Study Guide

Sister Carrie Chapter 40

By Theodore Dreiser

Chapter 40

A Public Dissension: A Final Appeal

  • The next morning, Carrie apologizes to Hurstwood for missing dinner. When he doesn't seem to care, she stops caring, too: "From now on, her indifference to the flat was even greater" (40.8).
  • We learn that Hurstwood hates having to ask for money from Carrie so much that he built up a huge debt with the grocer, and instead of paying it off he just switched grocers (and he plays the same trick on the poor butcher and others, too).
  • Carrie and Lola try out for parts with another theater company and they're successful. Carrie's new paycheck is pretty sweet at twenty bucks a week. As Carrie's life seems to be improving though, Hurstwood's is going downhill. He spends his days sitting around rocking, reading the paper, and generally being depressed.
  • One day, the grocer shows up at the door wanting his money. Hurstwood tells the grocer he'll pay something toward the debt on Saturday. Carrie is mad that Hurstwood ran up such a big bill and tells him she's not about to pay for it; then she leaves.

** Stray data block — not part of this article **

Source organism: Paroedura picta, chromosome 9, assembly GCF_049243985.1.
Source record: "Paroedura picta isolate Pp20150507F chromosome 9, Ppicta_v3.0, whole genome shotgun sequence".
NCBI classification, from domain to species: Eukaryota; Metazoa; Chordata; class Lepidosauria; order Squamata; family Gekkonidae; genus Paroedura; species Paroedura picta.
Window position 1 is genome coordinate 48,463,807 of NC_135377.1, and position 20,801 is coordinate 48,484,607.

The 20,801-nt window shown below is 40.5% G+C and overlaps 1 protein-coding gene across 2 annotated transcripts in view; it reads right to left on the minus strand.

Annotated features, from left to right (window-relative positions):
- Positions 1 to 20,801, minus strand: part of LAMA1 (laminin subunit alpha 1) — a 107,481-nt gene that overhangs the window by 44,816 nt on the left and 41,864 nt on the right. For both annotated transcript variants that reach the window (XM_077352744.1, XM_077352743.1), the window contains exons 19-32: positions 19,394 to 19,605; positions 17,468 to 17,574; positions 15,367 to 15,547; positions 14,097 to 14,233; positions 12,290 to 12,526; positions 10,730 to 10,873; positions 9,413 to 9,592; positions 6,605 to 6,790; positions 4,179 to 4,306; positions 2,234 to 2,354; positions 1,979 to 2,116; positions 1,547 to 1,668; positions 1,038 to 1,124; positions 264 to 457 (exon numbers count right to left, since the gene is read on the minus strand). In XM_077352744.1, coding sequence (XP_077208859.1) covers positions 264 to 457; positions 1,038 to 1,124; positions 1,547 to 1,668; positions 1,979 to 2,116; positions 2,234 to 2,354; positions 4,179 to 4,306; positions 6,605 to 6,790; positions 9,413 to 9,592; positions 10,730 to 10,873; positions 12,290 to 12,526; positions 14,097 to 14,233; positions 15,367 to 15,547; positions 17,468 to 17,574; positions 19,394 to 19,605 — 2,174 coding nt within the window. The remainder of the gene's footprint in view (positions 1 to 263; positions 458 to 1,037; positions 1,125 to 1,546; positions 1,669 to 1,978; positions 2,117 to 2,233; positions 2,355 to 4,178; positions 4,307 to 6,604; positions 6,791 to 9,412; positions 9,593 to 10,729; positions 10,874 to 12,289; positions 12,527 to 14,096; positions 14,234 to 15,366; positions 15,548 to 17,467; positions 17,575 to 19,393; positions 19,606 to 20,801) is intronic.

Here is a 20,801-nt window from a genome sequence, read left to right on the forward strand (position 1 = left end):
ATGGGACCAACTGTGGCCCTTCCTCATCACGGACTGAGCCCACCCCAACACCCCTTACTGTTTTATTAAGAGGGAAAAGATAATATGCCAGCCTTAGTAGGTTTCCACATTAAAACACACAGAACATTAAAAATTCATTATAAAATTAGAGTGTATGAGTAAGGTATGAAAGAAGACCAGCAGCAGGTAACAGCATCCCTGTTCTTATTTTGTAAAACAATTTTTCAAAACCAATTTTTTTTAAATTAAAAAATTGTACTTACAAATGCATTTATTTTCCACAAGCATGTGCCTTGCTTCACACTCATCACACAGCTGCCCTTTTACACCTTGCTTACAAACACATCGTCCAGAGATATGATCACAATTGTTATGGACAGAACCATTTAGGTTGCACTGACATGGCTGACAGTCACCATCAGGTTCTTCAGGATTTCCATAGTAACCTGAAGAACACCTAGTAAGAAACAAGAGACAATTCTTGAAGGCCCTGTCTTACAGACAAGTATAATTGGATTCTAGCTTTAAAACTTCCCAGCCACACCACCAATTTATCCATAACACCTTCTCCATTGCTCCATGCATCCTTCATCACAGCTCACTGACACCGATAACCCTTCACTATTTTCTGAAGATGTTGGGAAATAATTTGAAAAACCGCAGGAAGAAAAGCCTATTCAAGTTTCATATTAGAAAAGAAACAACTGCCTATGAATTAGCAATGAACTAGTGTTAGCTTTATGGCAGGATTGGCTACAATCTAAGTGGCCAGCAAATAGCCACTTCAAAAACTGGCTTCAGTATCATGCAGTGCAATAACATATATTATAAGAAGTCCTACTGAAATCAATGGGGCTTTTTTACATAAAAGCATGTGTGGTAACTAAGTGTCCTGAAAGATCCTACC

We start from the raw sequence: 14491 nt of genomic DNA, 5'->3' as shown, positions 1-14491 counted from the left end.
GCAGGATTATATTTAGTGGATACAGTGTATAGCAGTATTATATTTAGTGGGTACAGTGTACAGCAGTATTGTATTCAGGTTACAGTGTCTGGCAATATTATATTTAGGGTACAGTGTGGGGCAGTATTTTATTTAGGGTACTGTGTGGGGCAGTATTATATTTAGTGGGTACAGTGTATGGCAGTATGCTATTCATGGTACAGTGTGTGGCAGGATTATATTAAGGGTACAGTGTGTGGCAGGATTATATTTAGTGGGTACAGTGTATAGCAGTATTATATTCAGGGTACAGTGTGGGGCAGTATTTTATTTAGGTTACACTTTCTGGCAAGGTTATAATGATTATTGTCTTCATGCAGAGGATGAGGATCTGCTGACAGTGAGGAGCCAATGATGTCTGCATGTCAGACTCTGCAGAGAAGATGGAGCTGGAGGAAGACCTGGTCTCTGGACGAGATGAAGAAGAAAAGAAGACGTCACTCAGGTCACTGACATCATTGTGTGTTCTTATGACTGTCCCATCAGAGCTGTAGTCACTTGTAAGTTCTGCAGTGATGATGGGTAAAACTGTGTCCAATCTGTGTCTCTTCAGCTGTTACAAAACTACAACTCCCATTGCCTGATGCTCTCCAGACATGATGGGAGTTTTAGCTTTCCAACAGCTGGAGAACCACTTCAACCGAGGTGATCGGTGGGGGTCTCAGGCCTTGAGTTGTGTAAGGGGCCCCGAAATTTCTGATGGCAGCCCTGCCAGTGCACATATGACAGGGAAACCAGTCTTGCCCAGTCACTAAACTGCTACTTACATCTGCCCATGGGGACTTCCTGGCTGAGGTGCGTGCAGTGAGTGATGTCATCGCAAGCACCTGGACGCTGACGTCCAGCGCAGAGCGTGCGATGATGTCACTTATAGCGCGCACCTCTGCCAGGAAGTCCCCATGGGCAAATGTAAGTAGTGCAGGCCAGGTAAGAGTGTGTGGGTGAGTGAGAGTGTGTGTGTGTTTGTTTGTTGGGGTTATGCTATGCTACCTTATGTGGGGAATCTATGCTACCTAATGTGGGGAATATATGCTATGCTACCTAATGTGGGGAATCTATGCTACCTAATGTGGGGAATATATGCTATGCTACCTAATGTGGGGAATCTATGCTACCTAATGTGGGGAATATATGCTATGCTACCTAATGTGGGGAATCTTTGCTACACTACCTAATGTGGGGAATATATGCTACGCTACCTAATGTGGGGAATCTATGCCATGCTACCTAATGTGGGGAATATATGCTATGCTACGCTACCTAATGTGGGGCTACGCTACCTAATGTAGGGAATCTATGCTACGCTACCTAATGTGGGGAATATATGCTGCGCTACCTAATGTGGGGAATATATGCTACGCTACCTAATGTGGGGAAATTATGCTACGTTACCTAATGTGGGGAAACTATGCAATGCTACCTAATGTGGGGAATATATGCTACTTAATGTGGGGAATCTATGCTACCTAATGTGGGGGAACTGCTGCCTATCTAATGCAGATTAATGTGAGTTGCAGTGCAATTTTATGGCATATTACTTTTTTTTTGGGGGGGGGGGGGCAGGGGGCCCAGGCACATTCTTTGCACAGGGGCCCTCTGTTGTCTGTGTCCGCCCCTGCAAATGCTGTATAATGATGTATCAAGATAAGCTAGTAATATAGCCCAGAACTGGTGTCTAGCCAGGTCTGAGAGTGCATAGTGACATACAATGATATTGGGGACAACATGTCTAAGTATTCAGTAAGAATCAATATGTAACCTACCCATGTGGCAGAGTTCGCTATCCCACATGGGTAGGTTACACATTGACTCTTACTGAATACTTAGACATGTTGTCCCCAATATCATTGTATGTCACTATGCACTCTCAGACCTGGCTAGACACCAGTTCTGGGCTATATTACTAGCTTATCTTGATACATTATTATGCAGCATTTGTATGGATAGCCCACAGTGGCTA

• We take a quick hop back in time and learn that Hurstwood had been reading in the papers about a strike that's about to take place among trolley workers in Brooklyn. The strike soon occurs and the trolley company puts an ad in the paper looking for workers (or, really, permanent replacement workers, a.k.a. scabs) to fill the places of the strikers. The ad notes that these workers will be protected by police (take note, the police are protecting the interests of the company). Hurstwood came across the ad during one of his newspaper-reading marathons.
  • Now we jump back to the current scene in which Carrie has just stormed out after the grocer came by. Hurstwood is so ashamed that he considers going down to the trolley station to see if he can find work as a scab. He weighs the pros (money) and the cons (possibly being shot by an angry striker), and the next day he decides to go for it. When he tells Carrie what he's doing, she asks if he's afraid (she's read that four men were hurt yesterday), but he brushes it off, telling her that there will be police protection.
  • Hurstwood goes to the railroad building and sees the strikers. A policeman asks him what he's doing—he tells him he's looking for work and the cop points him toward the offices. The strikers shoot him dirty looks.
  • When he gets to the office, Hurstwood asks one of the men if they're hiring. Hurstwood has no experience as a motorman, but they're so desperate for workers that they're willing to train him.